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10 of 12 people found the following review helpful
5.0 out of 5 stars Outstanding! February 25, 2009
Fallows wrote these essays between the summers of 2006-2008 while living in China; he had also traveled there in 1986.

Clearly, Fallows is impressed with China - noting that Shanghai (in 2006) has five subway lines, with better features than anywhere in the U.S., and is supposed to have 13 lines by 2010. While quite concerned about its pollution, he also reports being impressed with the efforts underway to deal with the problem. Fallows finds China's efforts to limit Internet access somewhat puzzling - they are not that difficult to get around, but most don't bother.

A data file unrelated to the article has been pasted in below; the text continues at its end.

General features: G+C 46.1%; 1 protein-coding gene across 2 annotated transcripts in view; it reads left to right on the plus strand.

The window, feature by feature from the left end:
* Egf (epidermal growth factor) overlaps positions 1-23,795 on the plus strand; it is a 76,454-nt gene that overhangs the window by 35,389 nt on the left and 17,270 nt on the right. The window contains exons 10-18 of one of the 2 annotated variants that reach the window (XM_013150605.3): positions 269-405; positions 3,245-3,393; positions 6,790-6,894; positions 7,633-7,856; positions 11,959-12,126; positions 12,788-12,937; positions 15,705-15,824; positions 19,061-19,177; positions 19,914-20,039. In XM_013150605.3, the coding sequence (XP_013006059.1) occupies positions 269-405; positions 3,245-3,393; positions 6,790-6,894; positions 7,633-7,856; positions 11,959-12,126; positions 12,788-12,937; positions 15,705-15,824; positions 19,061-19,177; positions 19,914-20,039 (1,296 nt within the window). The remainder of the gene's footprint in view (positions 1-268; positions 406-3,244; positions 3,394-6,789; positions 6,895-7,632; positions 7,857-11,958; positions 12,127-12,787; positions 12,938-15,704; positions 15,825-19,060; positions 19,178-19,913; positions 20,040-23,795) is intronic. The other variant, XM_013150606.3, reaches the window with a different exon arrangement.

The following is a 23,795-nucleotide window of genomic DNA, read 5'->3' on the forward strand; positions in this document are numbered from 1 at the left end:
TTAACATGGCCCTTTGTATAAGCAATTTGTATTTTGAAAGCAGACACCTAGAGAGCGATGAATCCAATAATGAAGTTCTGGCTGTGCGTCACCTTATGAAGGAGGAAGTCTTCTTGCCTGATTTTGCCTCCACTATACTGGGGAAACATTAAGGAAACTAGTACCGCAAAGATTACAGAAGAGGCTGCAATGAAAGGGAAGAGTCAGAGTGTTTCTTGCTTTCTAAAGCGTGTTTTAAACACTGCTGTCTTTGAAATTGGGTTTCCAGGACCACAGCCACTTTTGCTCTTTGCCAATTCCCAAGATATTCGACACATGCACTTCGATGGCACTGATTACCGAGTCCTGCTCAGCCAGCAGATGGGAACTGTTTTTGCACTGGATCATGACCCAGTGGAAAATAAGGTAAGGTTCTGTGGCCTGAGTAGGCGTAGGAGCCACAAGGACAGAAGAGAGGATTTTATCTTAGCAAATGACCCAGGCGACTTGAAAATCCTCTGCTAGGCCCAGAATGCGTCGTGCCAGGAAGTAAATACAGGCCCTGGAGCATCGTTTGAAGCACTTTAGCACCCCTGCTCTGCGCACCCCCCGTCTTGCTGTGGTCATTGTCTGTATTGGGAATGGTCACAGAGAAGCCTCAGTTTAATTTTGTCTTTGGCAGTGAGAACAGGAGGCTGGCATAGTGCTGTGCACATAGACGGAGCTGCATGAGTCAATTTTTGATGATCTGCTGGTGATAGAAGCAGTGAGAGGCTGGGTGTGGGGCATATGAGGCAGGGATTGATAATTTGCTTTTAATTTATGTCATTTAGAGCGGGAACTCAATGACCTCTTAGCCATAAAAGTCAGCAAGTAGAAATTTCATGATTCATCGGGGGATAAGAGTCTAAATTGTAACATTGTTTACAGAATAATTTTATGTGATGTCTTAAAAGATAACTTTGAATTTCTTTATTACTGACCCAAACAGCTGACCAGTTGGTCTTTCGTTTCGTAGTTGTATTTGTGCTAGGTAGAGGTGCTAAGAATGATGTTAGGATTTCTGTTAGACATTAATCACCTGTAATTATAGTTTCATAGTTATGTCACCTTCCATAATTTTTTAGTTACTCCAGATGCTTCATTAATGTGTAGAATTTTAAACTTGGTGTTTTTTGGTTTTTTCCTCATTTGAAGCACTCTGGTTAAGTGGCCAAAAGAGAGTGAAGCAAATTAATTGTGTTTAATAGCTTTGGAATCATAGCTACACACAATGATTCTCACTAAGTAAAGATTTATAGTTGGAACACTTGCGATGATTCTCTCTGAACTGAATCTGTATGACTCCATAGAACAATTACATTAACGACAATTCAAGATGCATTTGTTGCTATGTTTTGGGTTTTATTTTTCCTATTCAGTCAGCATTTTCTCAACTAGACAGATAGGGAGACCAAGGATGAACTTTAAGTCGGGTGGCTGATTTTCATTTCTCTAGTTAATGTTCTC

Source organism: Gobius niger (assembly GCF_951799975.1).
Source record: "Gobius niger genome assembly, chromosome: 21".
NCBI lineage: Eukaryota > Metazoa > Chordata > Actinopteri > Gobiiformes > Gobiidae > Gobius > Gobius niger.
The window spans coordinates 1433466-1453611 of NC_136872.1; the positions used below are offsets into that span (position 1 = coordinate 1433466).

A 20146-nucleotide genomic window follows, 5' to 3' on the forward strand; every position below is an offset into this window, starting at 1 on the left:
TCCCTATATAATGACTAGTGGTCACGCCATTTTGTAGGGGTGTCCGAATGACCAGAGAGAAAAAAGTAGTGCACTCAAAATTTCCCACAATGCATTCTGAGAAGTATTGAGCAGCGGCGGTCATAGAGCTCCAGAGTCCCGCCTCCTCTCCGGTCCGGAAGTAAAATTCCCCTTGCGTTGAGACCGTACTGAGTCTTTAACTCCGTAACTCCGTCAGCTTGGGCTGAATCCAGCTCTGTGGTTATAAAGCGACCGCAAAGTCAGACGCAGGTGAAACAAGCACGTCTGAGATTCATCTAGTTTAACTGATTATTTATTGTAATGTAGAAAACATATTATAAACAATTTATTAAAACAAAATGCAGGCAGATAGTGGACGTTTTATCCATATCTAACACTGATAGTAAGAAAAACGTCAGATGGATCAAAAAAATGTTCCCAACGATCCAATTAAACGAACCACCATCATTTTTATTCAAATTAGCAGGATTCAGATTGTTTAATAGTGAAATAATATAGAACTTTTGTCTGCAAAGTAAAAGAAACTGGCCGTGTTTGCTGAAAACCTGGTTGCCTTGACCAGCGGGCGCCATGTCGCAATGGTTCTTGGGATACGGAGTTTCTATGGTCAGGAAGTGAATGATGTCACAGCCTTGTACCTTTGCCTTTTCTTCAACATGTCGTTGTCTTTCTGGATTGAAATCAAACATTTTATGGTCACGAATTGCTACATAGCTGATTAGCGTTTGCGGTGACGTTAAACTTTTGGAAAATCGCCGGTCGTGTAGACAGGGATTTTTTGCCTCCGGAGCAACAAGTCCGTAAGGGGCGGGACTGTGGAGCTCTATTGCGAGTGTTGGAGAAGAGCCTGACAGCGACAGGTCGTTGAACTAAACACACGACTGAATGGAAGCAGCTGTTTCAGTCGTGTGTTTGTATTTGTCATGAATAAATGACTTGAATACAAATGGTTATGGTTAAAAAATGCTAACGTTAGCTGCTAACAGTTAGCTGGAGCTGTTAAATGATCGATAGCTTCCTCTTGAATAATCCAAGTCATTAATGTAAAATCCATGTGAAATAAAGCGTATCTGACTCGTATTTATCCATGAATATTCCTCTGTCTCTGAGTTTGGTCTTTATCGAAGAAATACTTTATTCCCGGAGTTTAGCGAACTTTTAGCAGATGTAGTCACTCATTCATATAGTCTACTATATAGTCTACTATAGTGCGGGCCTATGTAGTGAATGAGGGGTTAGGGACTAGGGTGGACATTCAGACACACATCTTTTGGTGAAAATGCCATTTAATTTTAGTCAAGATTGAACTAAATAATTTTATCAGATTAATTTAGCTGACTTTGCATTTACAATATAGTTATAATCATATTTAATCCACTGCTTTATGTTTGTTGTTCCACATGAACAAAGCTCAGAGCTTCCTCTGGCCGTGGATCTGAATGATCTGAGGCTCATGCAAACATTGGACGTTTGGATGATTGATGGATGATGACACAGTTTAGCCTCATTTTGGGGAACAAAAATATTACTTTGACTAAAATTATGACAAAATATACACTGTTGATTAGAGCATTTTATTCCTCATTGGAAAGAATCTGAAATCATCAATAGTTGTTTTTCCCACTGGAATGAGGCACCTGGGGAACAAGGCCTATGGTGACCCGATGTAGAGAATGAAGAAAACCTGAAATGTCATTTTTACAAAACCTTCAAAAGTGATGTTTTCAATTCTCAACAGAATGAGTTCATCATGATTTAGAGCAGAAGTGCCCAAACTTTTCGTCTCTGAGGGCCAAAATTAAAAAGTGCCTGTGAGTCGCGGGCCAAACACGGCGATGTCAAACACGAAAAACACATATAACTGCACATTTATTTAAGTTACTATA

China spends just over 3% of its GDP on education at all levels - about half as much as the average for developed countries. (Other sources estimate U.S. expenditures at about 8% of GDP.) Most of the money goes to the top ten schools.

Returnees from the U.S. bring not only their experience and learning, but a sense that bribery is wrong, support for open academic debate (even with one's elders), and techniques for funding start-ups.

Some economists believe letting the yuan's value rise sharply would drive down import costs (including energy), and not reduce experts much since many of its exports are no longer made in the U.S. or Europe.